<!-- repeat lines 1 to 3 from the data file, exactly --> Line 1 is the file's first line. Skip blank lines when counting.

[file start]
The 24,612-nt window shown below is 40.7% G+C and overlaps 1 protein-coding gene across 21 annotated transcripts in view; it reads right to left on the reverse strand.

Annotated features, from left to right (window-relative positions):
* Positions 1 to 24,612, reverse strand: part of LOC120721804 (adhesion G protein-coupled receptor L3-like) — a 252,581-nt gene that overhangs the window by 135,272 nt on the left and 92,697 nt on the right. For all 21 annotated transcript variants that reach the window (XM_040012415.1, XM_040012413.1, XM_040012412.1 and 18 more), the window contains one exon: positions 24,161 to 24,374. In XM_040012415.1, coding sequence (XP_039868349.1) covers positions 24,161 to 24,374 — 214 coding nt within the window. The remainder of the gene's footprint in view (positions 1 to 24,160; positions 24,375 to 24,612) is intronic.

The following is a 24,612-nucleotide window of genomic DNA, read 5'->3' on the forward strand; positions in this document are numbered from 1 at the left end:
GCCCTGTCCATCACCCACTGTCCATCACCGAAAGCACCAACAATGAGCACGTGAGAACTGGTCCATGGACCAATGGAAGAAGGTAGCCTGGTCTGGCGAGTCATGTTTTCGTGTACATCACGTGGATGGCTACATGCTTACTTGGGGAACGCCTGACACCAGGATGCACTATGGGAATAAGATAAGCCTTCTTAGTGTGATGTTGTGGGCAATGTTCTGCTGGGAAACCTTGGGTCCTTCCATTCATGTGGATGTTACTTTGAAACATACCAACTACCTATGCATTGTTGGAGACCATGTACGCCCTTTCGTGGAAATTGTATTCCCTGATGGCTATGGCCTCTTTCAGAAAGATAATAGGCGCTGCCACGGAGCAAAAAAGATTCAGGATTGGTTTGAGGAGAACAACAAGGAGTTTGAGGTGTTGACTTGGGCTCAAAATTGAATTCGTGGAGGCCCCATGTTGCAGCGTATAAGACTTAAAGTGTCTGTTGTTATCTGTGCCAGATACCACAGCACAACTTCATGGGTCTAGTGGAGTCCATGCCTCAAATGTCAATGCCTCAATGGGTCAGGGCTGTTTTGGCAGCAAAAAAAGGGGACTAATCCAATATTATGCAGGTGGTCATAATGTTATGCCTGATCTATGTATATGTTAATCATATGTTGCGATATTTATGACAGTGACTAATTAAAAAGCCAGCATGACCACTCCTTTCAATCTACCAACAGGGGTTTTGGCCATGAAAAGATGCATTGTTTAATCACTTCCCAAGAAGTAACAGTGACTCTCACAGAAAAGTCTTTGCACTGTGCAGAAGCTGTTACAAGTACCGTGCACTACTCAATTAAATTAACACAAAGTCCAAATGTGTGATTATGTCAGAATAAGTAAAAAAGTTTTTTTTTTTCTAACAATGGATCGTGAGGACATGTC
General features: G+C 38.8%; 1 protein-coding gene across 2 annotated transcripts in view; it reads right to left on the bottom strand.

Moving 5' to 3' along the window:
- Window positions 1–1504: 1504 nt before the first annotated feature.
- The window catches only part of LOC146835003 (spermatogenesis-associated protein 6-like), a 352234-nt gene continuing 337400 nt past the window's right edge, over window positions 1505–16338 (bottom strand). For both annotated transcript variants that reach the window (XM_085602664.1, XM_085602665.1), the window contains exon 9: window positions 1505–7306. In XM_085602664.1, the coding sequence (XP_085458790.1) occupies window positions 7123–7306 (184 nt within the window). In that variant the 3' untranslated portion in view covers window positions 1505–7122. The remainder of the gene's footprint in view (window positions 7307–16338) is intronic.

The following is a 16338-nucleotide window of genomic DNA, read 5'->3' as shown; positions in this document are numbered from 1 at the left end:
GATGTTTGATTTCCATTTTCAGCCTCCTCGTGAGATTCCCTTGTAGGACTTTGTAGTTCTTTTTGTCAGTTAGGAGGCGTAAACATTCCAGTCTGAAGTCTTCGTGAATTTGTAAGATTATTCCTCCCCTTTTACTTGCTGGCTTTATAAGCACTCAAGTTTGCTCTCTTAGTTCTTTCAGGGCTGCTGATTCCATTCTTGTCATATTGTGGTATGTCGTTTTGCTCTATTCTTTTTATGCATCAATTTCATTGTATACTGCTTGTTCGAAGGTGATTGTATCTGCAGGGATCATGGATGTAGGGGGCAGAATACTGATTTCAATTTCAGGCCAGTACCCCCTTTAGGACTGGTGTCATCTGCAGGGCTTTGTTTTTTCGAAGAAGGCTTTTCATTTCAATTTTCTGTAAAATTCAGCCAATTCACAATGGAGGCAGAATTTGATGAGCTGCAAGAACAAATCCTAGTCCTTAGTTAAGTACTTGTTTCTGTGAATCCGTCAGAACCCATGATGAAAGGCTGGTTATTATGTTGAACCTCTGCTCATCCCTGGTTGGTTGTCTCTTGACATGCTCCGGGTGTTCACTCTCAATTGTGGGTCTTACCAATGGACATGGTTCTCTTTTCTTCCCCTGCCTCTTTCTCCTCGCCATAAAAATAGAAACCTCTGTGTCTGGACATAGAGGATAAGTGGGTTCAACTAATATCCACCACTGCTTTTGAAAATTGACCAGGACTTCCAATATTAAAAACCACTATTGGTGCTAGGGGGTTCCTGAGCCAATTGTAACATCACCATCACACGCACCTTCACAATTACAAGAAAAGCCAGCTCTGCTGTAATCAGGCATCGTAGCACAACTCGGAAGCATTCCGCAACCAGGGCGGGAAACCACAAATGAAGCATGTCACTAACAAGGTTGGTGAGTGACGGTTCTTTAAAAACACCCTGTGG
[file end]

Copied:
The 24,612-nt window shown below is 40.7% G+C and overlaps 1 protein-coding gene across 21 annotated transcripts in view; it reads right to left on the reverse strand.

Annotated features, from left to right (window-relative positions):
* Positions 1 to 24,612, reverse strand: part of LOC120721804 (adhesion G protein-coupled receptor L3-like) — a 252,581-nt gene that overhangs the window by 135,272 nt on the left and 92,697 nt on the right. For all 21 annotated transcript variants that reach the window (XM_040012415.1, XM_040012413.1, XM_040012412.1 and 18 more), the window contains one exon: positions 24,161 to 24,374. In XM_040012415.1, coding sequence (XP_039868349.1) covers positions 24,161 to 24,374 — 214 coding nt within the window. The remainder of the gene's footprint in view (positions 1 to 24,160; positions 24,375 to 24,612) is intronic.